The PCC ( Parochial Church Council ) have been greatly assisted by Myles Thomas and Steve Carter. We hope to be in a position to seek grants from bodies such as Historic England ( formerly known as English Heritage ) and the Historic Churches Trust. When we do apply to them we hope that our fundraising efforts will show that we have put our hearts and our backs into this challenge, and not just expected them to finance the works. We are in this for the long haul.
We plan to hold further events in the coming months and years. Among the ideas are a cream tea in the summer, a walk around the parish, and another coffee morning. When we have future events, we will publicise them here on the website, and we will keep you all informed regularly as to our progress with articles such as this one.
There is much support in the parish for the church. Although congregations are small, as they are in many churches, they are large for the big occasions in the year, Easter, Harvest Festival, Remembrance Day and Christmas. The parish supports the church so that it is there for the big occasions in life, baptisms, weddings and funerals. It is also, of course, the last remaining public building in the parish now that the school and the chapel have closed.
If you have any questions, comments, suggestions and indeed donations, please contact the PCC via myself on firstname.lastname@example.org or on 01409 241653!
PCC Secretary and Treasurer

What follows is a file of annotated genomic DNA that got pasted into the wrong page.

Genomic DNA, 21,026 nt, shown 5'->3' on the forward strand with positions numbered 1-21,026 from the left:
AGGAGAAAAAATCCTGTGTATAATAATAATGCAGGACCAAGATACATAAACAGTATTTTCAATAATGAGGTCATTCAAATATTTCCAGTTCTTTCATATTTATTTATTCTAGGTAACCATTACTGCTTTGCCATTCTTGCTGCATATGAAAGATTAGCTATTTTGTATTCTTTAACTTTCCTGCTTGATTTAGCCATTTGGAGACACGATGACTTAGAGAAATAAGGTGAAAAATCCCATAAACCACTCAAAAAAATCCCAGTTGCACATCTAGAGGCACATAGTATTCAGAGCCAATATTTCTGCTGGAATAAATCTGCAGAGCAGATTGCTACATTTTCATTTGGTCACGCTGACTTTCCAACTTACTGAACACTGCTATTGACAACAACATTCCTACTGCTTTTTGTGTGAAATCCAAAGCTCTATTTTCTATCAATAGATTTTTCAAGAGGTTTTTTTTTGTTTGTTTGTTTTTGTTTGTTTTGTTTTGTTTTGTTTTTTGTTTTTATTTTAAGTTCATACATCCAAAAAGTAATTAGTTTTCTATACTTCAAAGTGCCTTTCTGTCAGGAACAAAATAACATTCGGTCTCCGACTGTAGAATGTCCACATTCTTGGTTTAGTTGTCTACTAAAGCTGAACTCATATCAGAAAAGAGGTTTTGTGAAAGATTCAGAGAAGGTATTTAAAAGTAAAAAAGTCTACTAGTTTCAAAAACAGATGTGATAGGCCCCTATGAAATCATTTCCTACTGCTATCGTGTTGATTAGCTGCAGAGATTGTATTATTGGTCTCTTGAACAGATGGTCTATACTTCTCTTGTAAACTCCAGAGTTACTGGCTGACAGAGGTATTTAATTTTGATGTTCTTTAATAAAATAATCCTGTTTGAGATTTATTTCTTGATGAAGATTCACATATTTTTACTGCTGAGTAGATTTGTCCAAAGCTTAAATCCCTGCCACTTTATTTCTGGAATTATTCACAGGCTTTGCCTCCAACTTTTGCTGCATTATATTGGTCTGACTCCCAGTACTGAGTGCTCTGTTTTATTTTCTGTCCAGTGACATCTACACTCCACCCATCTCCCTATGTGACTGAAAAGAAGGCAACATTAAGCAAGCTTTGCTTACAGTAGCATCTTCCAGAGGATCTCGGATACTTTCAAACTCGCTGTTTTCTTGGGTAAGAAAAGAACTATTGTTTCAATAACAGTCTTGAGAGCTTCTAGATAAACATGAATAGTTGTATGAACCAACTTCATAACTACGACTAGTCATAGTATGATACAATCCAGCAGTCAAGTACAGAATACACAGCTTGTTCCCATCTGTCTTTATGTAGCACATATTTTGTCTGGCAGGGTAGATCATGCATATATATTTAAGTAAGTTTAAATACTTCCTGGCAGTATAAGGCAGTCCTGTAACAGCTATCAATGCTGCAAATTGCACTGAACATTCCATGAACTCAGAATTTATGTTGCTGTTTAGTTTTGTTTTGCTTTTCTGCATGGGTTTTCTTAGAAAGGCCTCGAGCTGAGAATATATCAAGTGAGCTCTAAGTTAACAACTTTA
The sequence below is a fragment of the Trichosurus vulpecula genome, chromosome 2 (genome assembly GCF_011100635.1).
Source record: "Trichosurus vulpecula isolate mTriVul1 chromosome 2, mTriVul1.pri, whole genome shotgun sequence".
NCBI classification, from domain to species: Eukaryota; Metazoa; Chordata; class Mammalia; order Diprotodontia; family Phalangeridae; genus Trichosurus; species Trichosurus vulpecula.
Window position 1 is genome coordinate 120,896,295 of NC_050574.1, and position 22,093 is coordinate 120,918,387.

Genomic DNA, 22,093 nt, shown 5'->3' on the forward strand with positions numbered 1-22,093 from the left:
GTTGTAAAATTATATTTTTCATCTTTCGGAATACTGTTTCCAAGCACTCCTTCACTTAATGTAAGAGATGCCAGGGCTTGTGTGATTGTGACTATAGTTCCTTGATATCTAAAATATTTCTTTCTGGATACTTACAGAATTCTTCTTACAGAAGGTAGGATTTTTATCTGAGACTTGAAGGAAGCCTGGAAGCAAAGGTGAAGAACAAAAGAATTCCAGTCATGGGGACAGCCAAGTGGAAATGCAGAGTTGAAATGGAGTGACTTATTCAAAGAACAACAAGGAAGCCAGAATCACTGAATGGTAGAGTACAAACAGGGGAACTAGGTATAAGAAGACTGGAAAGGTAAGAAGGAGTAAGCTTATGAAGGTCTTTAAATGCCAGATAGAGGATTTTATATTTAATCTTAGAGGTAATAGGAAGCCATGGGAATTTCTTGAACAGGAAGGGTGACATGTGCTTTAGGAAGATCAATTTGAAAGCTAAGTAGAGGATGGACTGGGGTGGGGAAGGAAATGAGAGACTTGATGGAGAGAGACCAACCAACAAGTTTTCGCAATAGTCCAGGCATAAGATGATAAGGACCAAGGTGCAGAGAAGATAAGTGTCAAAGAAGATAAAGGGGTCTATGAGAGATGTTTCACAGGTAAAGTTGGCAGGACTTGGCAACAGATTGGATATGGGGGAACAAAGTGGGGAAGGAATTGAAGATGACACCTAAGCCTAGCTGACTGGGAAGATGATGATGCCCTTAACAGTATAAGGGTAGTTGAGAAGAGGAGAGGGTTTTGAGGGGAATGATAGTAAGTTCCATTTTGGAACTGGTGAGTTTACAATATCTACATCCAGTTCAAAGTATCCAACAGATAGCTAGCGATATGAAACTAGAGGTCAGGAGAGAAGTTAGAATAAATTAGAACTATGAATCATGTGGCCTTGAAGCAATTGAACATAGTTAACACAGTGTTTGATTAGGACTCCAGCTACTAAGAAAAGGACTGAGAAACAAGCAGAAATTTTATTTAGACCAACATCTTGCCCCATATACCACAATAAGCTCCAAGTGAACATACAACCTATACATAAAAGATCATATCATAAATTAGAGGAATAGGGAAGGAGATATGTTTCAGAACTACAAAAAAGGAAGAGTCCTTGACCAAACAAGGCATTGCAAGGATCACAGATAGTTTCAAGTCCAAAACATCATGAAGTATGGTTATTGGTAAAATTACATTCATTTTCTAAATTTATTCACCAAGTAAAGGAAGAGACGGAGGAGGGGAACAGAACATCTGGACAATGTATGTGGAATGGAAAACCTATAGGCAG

A Word From The Parochial Church Council
The Parochial Church Council is the local committee which looks after the church.
St Stephen’s receives a great deal of support from the wider local community but lately congregations have been getting perilously small.
We have been holding three services a month but have decided that it would be more sensible and realistic to consolidate this into two, which we hope will be better attended.
The services are likely to be at 11.30am on the first Sunday of the month and an Evensong service at 6.30pm on the third Sunday of the month. They will be publicized here on the website and on the notice board in the church porch.
On Easter Saturday there will be a special service at 7.30pm called the Lighting of the New Fire. This promises to be picturesque and colourful involving the lighting of a flame with all the congregation holding lighted candles.
Please try to come along if you can, You will be very welcome. It would be great to see you there and even better to see you at the regular services.
Inside Raleigh Barn
1940s Paintings of Raleigh and Putford
These pictures were sent to us recently by Mitzi Burton who was evacuated to Putford with her mother and brother in 1940. They were painted by her father, John Maule, when he was on leave from the RAF in 1943/44. Sadly he was shot down on 25/26th August, 1944 and has no known grave. Mitzi was at Raleigh, living in the front two rooms, when the telegram arrived to report him missing.
Mitzi was only 10 years old when she lived in Putford and often used to walk to and from the 'great metropolis' of Bradworthy. She told us that on one occasion, she was riding her bike down Putford hill and fell off, knocking herself unconscious and a 'dashing' Dr Betts came to her rescue!
Myles & Sarah Thomas
Don't Forget to Vote!
Devon County Council elections take place on Thursday 4th May.
Did you know that the boundaries have changed? The Parishes of East and West Putford fall into the Waldon Ward which is now part of Holsworthy Rural within Torridge District Council.